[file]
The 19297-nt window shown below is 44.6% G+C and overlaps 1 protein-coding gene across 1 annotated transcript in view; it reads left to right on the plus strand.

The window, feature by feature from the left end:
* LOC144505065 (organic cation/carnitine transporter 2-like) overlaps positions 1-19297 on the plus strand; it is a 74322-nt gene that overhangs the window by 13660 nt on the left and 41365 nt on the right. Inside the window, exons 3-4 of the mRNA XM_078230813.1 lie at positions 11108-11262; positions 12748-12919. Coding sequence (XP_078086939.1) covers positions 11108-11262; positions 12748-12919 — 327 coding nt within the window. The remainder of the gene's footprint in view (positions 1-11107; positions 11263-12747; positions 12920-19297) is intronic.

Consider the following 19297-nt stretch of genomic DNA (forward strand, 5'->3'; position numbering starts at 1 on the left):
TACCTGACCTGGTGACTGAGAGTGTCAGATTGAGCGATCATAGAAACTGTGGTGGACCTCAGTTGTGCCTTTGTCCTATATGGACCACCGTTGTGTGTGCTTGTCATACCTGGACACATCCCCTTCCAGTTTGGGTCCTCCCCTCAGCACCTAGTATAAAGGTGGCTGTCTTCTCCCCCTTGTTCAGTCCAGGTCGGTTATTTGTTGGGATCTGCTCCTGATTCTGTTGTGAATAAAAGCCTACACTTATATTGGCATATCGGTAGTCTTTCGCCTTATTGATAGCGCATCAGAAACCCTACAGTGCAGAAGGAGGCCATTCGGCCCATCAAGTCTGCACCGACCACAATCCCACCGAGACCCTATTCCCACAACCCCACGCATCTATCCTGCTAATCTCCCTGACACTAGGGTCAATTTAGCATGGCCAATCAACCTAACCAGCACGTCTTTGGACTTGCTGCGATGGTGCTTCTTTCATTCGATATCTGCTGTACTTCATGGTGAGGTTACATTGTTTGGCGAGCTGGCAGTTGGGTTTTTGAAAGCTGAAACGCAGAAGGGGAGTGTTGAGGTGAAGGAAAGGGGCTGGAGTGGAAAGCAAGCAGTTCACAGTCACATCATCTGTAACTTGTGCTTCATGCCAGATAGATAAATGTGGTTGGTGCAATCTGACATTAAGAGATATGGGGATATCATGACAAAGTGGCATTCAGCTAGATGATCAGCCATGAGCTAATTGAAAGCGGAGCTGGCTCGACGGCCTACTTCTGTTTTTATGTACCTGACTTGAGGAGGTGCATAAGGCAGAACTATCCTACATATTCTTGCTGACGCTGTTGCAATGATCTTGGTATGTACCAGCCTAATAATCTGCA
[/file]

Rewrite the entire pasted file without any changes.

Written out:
The 19297-nt window shown below is 44.6% G+C and overlaps 1 protein-coding gene across 1 annotated transcript in view; it reads left to right on the plus strand.

The window, feature by feature from the left end:
* LOC144505065 (organic cation/carnitine transporter 2-like) overlaps positions 1-19297 on the plus strand; it is a 74322-nt gene that overhangs the window by 13660 nt on the left and 41365 nt on the right. Inside the window, exons 3-4 of the mRNA XM_078230813.1 lie at positions 11108-11262; positions 12748-12919. Coding sequence (XP_078086939.1) covers positions 11108-11262; positions 12748-12919 — 327 coding nt within the window. The remainder of the gene's footprint in view (positions 1-11107; positions 11263-12747; positions 12920-19297) is intronic.

Consider the following 19297-nt stretch of genomic DNA (forward strand, 5'->3'; position numbering starts at 1 on the left):
TACCTGACCTGGTGACTGAGAGTGTCAGATTGAGCGATCATAGAAACTGTGGTGGACCTCAGTTGTGCCTTTGTCCTATATGGACCACCGTTGTGTGTGCTTGTCATACCTGGACACATCCCCTTCCAGTTTGGGTCCTCCCCTCAGCACCTAGTATAAAGGTGGCTGTCTTCTCCCCCTTGTTCAGTCCAGGTCGGTTATTTGTTGGGATCTGCTCCTGATTCTGTTGTGAATAAAAGCCTACACTTATATTGGCATATCGGTAGTCTTTCGCCTTATTGATAGCGCATCAGAAACCCTACAGTGCAGAAGGAGGCCATTCGGCCCATCAAGTCTGCACCGACCACAATCCCACCGAGACCCTATTCCCACAACCCCACGCATCTATCCTGCTAATCTCCCTGACACTAGGGTCAATTTAGCATGGCCAATCAACCTAACCAGCACGTCTTTGGACTTGCTGCGATGGTGCTTCTTTCATTCGATATCTGCTGTACTTCATGGTGAGGTTACATTGTTTGGCGAGCTGGCAGTTGGGTTTTTGAAAGCTGAAACGCAGAAGGGGAGTGTTGAGGTGAAGGAAAGGGGCTGGAGTGGAAAGCAAGCAGTTCACAGTCACATCATCTGTAACTTGTGCTTCATGCCAGATAGATAAATGTGGTTGGTGCAATCTGACATTAAGAGATATGGGGATATCATGACAAAGTGGCATTCAGCTAGATGATCAGCCATGAGCTAATTGAAAGCGGAGCTGGCTCGACGGCCTACTTCTGTTTTTATGTACCTGACTTGAGGAGGTGCATAAGGCAGAACTATCCTACATATTCTTGCTGACGCTGTTGCAATGATCTTGGTATGTACCAGCCTAATAATCTGCA